FOR IMMEDIATE RELEASE No. 3238
TOKYO, January 17, 2019 - Mitsubishi Electric Corporation (TOKYO: 6503) announced today that it has developed two technologies for gas-insulated switchgears: an arc-cooling technology that achieves a 25 percent improvement in the interruption of electrical current in sulfur-fluoride (SF6) gas-insulated switchgears used in high-voltage power systems, and a high-density dielectric coating technology that improves insulation performance by 30 percent in high-voltage conductors. The two technologies will contribute to the further miniaturization of switchgears and help to reduce the use of SF6 gas, which has global-warming potential that is 22,800 times greater than that of CO2.
The interrupter has two pairs of electrodes that remain closed when electric power is supplied. When the electrodes are opened the current cannot be interrupted immediately due to the conductive arc. In conventional method, the arc is extinguished by flowing the arc with gas to lower its temperature. Mitsubishi Electric's new arc-cooling technology uses a unique coolant to generate a high-pressure gas jet to effectively cool and then extinguish the arc.
In the switchgear, compressed SF6 gas is injected between a metal high-voltage conductor and a grounded tank. If the conductor's metal surfaces are not coated, surface roughness of even just several μm can lead to electric discharges and thereby diminish the dielectric performance of the SF6 gas. Mitsubishi Electric's new dielectric coating technology inhibits such discharges for improved dielectric performance. In addition, densifying the dielectric coating layer suppresses discharges due to air in the dielectric coating layer.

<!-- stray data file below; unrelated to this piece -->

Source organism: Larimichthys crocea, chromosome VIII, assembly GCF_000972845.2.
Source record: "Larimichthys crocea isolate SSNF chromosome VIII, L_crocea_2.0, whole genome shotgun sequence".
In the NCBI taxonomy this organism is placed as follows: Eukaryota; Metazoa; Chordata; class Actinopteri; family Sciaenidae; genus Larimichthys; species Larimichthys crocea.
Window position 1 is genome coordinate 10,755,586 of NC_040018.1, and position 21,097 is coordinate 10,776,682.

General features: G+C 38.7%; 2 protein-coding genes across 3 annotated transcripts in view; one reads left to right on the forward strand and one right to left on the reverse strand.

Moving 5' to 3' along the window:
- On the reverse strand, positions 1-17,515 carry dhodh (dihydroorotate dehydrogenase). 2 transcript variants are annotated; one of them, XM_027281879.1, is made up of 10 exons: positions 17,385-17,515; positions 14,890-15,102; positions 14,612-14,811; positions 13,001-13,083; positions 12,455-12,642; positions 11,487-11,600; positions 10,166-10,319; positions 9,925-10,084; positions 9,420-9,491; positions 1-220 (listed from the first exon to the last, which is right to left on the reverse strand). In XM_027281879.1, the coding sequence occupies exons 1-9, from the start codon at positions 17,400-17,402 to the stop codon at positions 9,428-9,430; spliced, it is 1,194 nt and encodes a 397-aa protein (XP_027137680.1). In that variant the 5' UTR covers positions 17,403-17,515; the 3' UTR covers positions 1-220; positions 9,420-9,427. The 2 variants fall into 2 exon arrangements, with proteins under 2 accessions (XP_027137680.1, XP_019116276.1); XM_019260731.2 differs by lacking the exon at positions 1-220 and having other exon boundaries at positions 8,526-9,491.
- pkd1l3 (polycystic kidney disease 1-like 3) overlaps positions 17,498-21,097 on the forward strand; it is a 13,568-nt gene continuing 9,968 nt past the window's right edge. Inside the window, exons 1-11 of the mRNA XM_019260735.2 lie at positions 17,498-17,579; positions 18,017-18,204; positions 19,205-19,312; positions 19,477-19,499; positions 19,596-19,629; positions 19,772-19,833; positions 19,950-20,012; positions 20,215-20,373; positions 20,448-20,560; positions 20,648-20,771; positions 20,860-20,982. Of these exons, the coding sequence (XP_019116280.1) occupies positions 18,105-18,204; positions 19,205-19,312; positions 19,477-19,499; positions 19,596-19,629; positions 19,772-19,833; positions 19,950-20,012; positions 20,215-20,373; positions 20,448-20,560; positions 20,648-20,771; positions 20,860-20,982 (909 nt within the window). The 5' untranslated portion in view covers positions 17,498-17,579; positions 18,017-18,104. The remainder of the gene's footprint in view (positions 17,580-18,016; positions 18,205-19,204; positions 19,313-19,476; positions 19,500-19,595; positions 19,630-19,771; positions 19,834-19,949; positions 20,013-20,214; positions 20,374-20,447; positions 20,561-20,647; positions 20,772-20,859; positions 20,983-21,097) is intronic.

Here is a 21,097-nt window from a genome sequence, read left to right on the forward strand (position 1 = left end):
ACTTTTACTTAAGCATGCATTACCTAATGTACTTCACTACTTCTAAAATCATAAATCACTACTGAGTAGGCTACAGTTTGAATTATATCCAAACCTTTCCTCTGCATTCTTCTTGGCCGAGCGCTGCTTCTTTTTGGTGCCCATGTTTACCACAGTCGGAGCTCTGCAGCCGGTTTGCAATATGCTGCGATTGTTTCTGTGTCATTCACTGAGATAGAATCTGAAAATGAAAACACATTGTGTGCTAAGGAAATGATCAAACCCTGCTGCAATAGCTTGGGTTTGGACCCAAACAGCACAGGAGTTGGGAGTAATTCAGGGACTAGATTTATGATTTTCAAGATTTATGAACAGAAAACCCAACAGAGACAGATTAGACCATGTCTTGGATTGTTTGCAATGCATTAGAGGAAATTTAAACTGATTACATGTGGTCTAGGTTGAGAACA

A gas-insulated switchgear incorporates an SF6 gas tank, which also contains an interrupter and high-voltage conductor. Conventional designs required two interrupters to conform to Japan's JEC-2300 standard and the IEC 62271-100 international standard. However, Mitsubishi Electric's new gas-insulated switchgear requires only one interrupter thanks to the new arc-cooling technology for improved current-interruption performance. In addition, incorporation of a dense coating layer in the high-voltage conductor improves dielectric performance and thereby allows the distance between the conductor and the grounded enclosure to be shortened, which enables a smaller enclosure to be used. As a result, reducing the number of interrupters and tank size enables less SF6 gas to be used.
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